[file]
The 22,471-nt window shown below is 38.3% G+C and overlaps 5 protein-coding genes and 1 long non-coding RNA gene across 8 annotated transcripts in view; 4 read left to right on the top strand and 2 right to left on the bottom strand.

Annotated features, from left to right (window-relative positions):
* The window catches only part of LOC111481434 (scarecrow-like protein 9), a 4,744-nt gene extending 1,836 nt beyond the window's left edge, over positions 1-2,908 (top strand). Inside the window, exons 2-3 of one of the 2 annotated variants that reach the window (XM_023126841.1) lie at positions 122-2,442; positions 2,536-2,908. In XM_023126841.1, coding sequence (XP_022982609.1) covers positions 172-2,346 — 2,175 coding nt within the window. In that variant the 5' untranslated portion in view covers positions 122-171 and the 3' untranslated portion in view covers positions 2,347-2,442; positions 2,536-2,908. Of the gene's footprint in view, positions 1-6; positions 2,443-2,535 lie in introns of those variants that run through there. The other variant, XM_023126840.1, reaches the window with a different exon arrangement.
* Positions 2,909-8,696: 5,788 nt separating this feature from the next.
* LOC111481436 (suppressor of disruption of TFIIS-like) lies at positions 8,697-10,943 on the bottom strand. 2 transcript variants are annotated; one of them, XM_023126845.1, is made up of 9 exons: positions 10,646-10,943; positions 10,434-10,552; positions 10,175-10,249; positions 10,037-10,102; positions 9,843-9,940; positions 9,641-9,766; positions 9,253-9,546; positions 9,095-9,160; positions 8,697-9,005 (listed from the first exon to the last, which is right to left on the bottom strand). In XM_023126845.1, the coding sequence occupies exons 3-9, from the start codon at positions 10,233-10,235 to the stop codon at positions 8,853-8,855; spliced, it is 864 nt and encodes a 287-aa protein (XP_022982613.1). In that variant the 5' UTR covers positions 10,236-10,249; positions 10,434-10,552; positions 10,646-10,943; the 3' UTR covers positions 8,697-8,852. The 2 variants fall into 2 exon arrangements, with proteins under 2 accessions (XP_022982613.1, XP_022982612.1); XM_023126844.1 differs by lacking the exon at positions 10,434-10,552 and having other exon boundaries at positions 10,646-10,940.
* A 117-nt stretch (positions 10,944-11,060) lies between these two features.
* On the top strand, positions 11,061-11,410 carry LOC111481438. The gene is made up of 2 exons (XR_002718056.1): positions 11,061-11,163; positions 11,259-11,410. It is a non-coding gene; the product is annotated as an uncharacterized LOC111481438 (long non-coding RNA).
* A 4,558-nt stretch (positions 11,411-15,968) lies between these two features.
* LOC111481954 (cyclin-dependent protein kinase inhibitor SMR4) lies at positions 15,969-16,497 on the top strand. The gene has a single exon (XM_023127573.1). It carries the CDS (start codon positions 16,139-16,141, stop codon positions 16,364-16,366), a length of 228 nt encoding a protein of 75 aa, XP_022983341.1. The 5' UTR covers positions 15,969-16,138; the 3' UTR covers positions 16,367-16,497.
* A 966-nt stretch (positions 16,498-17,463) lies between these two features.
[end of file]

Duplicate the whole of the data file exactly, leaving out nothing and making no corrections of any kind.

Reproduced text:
The 22,471-nt window shown below is 38.3% G+C and overlaps 5 protein-coding genes and 1 long non-coding RNA gene across 8 annotated transcripts in view; 4 read left to right on the top strand and 2 right to left on the bottom strand.

Annotated features, from left to right (window-relative positions):
* The window catches only part of LOC111481434 (scarecrow-like protein 9), a 4,744-nt gene extending 1,836 nt beyond the window's left edge, over positions 1-2,908 (top strand). Inside the window, exons 2-3 of one of the 2 annotated variants that reach the window (XM_023126841.1) lie at positions 122-2,442; positions 2,536-2,908. In XM_023126841.1, coding sequence (XP_022982609.1) covers positions 172-2,346 — 2,175 coding nt within the window. In that variant the 5' untranslated portion in view covers positions 122-171 and the 3' untranslated portion in view covers positions 2,347-2,442; positions 2,536-2,908. Of the gene's footprint in view, positions 1-6; positions 2,443-2,535 lie in introns of those variants that run through there. The other variant, XM_023126840.1, reaches the window with a different exon arrangement.
* Positions 2,909-8,696: 5,788 nt separating this feature from the next.
* LOC111481436 (suppressor of disruption of TFIIS-like) lies at positions 8,697-10,943 on the bottom strand. 2 transcript variants are annotated; one of them, XM_023126845.1, is made up of 9 exons: positions 10,646-10,943; positions 10,434-10,552; positions 10,175-10,249; positions 10,037-10,102; positions 9,843-9,940; positions 9,641-9,766; positions 9,253-9,546; positions 9,095-9,160; positions 8,697-9,005 (listed from the first exon to the last, which is right to left on the bottom strand). In XM_023126845.1, the coding sequence occupies exons 3-9, from the start codon at positions 10,233-10,235 to the stop codon at positions 8,853-8,855; spliced, it is 864 nt and encodes a 287-aa protein (XP_022982613.1). In that variant the 5' UTR covers positions 10,236-10,249; positions 10,434-10,552; positions 10,646-10,943; the 3' UTR covers positions 8,697-8,852. The 2 variants fall into 2 exon arrangements, with proteins under 2 accessions (XP_022982613.1, XP_022982612.1); XM_023126844.1 differs by lacking the exon at positions 10,434-10,552 and having other exon boundaries at positions 10,646-10,940.
* A 117-nt stretch (positions 10,944-11,060) lies between these two features.
* On the top strand, positions 11,061-11,410 carry LOC111481438. The gene is made up of 2 exons (XR_002718056.1): positions 11,061-11,163; positions 11,259-11,410. It is a non-coding gene; the product is annotated as an uncharacterized LOC111481438 (long non-coding RNA).
* A 4,558-nt stretch (positions 11,411-15,968) lies between these two features.
* LOC111481954 (cyclin-dependent protein kinase inhibitor SMR4) lies at positions 15,969-16,497 on the top strand. The gene has a single exon (XM_023127573.1). It carries the CDS (start codon positions 16,139-16,141, stop codon positions 16,364-16,366), a length of 228 nt encoding a protein of 75 aa, XP_022983341.1. The 5' UTR covers positions 15,969-16,138; the 3' UTR covers positions 16,367-16,497.
* A 966-nt stretch (positions 16,498-17,463) lies between these two features.